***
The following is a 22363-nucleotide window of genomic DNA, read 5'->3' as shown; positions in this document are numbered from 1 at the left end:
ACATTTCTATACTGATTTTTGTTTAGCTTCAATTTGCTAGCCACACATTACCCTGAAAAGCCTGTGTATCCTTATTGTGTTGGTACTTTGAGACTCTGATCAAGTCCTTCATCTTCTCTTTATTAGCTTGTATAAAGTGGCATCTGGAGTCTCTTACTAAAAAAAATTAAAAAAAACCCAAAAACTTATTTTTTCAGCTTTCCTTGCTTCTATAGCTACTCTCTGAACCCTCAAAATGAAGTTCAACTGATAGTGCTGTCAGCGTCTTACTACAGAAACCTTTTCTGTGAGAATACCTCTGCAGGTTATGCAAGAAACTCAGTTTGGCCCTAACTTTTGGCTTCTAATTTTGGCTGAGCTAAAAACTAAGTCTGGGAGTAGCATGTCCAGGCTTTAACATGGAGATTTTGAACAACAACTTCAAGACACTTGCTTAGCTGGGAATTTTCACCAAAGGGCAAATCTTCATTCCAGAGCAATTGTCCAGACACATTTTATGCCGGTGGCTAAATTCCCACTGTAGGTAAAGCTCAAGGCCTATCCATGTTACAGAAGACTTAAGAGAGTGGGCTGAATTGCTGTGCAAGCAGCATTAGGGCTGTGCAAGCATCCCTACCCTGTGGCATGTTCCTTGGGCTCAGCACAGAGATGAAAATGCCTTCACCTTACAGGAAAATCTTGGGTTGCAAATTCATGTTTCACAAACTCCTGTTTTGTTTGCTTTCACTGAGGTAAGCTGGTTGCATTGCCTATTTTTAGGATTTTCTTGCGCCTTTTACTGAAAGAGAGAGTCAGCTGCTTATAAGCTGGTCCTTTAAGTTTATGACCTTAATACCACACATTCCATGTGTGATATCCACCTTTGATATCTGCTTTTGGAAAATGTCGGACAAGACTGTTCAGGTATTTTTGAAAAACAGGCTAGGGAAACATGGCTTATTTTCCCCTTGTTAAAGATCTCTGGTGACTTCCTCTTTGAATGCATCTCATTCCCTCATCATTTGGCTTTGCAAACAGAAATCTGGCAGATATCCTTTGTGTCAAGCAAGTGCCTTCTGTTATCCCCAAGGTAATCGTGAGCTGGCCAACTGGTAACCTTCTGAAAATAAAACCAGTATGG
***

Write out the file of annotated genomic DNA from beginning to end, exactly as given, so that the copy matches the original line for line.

The following is a 22363-nucleotide window of genomic DNA, read 5'->3' as shown; positions in this document are numbered from 1 at the left end:
ACATTTCTATACTGATTTTTGTTTAGCTTCAATTTGCTAGCCACACATTACCCTGAAAAGCCTGTGTATCCTTATTGTGTTGGTACTTTGAGACTCTGATCAAGTCCTTCATCTTCTCTTTATTAGCTTGTATAAAGTGGCATCTGGAGTCTCTTACTAAAAAAAATTAAAAAAAACCCAAAAACTTATTTTTTCAGCTTTCCTTGCTTCTATAGCTACTCTCTGAACCCTCAAAATGAAGTTCAACTGATAGTGCTGTCAGCGTCTTACTACAGAAACCTTTTCTGTGAGAATACCTCTGCAGGTTATGCAAGAAACTCAGTTTGGCCCTAACTTTTGGCTTCTAATTTTGGCTGAGCTAAAAACTAAGTCTGGGAGTAGCATGTCCAGGCTTTAACATGGAGATTTTGAACAACAACTTCAAGACACTTGCTTAGCTGGGAATTTTCACCAAAGGGCAAATCTTCATTCCAGAGCAATTGTCCAGACACATTTTATGCCGGTGGCTAAATTCCCACTGTAGGTAAAGCTCAAGGCCTATCCATGTTACAGAAGACTTAAGAGAGTGGGCTGAATTGCTGTGCAAGCAGCATTAGGGCTGTGCAAGCATCCCTACCCTGTGGCATGTTCCTTGGGCTCAGCACAGAGATGAAAATGCCTTCACCTTACAGGAAAATCTTGGGTTGCAAATTCATGTTTCACAAACTCCTGTTTTGTTTGCTTTCACTGAGGTAAGCTGGTTGCATTGCCTATTTTTAGGATTTTCTTGCGCCTTTTACTGAAAGAGAGAGTCAGCTGCTTATAAGCTGGTCCTTTAAGTTTATGACCTTAATACCACACATTCCATGTGTGATATCCACCTTTGATATCTGCTTTTGGAAAATGTCGGACAAGACTGTTCAGGTATTTTTGAAAAACAGGCTAGGGAAACATGGCTTATTTTCCCCTTGTTAAAGATCTCTGGTGACTTCCTCTTTGAATGCATCTCATTCCCTCATCATTTGGCTTTGCAAACAGAAATCTGGCAGATATCCTTTGTGTCAAGCAAGTGCCTTCTGTTATCCCCAAGGTAATCGTGAGCTGGCCAACTGGTAACCTTCTGAAAATAAAACCAGTATGG